Several important Liberal Democrats have published a book of excellent policies. Unlike some of their fellow party members, they’re in favour of sensibile things such as free markets, tackling EU corruption and UN paralysis, and reforming pensions and healthcare.
Its editor, David Laws, makes the point that the Lib Dems have long fought against “a succession of illiberal home secretaries”, but not enough “against the nanny state” – and that this needs to change. Anti-hanging-‘n’-flogging; anti-banning-‘bad’-things: now there’s an agenda I can get behind.
There are slight problems: one is that they believe high crime levels are even worse than illiberal home secretaries. This is certainly true with regard to Mogadishu, but since crime is not high in the UK, it’s not very relevant here; the implication is that they erroneously believe that it is. Oh well, at least they understand there’s a balance between the two.
The more significant problem is that much of the party is too sandal-wearing and pro-nanny to accept this platform. According to party environment spokesman Lord Greaves, Mr Laws and his co-authors are “pseudo-Blairites with little following in the wider party”. If the party were to win power by some excellent miracle, then the resulting rows would dwarf anything seen within Labour.
Is there another way? The Conservatives are drifting from irrelevance and failure toward more irrelevance and failure. UKIP are taking away the ‘retired colonel who doesn’t like frogs or wogs’ vote, while the Lib Dems and Labour continue to share votes from moderate ex-Tories. There’s a great deal of pressure to drag the party to the left, and also a great deal of pressure to drag the party to the right.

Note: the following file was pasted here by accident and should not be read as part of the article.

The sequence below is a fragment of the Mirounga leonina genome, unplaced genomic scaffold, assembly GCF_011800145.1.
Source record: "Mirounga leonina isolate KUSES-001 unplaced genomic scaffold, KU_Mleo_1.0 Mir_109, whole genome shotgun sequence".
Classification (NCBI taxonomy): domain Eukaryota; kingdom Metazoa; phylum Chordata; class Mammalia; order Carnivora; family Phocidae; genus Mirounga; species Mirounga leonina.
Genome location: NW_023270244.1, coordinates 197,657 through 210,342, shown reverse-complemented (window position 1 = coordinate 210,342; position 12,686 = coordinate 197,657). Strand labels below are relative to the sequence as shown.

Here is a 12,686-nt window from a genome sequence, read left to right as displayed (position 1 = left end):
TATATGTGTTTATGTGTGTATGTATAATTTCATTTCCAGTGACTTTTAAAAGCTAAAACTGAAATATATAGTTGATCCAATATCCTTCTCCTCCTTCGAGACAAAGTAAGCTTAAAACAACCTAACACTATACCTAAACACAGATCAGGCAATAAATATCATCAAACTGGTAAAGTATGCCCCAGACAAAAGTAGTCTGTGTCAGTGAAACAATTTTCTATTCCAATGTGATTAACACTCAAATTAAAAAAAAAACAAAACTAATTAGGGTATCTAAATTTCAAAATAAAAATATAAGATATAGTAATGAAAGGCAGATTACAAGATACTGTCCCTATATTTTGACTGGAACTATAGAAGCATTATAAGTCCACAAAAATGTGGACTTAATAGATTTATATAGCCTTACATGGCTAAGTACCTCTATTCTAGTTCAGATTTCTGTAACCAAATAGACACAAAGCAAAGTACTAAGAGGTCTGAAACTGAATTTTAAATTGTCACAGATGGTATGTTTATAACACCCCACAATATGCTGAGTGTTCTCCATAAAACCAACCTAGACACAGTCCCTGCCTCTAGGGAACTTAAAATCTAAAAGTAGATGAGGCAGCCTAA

I don’t see the market-liberals/socially-fairly-liberals like Oliver Letwin (or most of the Conservative Future types I know) putting up with a move towards Fortress Britain, “kick out the darkies and bring back the birch” policies. But we’ve already established that the constituency party goes bats if the leadership tries to do anything liberal – so the only viable options are the status quo or a split.
This would also allow the likes of Mr Laws, Vincent Cable and Mark Oaten to abandon the illiberal nannying zealots; together with the sane Tories, they could create the most sensible political platform since 1945. Perhaps they could call it the Liberal Party.
And yes, I know they’d lose, caught between ‘you’d leave the pensioners to starve’ demagoguery from the left and ‘you’d fill the country with Muslims and they’d blow us all up before cutting our hands off’ demagoguery from the right. But at least I’d have someone to vote for without feeling dirty…